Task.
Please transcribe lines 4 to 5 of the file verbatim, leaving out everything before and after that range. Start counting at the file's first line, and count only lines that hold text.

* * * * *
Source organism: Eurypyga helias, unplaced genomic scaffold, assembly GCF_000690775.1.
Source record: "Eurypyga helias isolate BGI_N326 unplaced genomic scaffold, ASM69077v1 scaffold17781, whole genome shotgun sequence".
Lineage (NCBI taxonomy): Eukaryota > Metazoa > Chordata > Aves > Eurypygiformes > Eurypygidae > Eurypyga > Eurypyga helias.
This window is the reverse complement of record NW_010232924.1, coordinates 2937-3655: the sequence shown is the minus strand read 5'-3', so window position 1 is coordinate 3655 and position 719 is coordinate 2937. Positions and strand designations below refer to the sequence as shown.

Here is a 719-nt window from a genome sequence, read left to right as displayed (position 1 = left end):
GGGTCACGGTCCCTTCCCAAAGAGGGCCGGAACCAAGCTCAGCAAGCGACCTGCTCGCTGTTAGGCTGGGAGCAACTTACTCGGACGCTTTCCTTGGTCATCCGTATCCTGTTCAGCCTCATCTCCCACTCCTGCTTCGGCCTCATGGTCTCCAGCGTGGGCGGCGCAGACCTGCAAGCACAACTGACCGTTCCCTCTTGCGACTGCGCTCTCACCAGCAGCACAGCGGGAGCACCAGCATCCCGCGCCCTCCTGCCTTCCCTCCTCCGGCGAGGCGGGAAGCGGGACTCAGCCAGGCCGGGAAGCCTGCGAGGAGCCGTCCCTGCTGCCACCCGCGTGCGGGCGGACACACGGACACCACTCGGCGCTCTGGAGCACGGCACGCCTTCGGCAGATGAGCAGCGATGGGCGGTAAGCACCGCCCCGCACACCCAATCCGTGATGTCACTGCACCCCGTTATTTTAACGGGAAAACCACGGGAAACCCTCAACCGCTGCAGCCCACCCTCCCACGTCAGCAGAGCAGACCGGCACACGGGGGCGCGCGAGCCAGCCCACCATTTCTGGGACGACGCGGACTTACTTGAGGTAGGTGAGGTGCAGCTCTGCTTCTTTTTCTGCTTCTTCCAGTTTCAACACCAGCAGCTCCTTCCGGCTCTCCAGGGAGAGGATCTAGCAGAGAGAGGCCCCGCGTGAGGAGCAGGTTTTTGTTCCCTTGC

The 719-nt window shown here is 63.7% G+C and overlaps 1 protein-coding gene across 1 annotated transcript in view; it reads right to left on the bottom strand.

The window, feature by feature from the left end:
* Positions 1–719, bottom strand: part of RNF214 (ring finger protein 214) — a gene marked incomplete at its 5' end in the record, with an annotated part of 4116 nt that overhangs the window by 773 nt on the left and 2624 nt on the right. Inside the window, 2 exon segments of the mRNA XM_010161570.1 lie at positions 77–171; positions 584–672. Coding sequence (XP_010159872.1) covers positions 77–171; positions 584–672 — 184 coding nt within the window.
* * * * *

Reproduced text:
This window is the reverse complement of record NW_010232924.1, coordinates 2937-3655: the sequence shown is the minus strand read 5'-3', so window position 1 is coordinate 3655 and position 719 is coordinate 2937. Positions and strand designations below refer to the sequence as shown.

Here is a 719-nt window from a genome sequence, read left to right as displayed (position 1 = left end):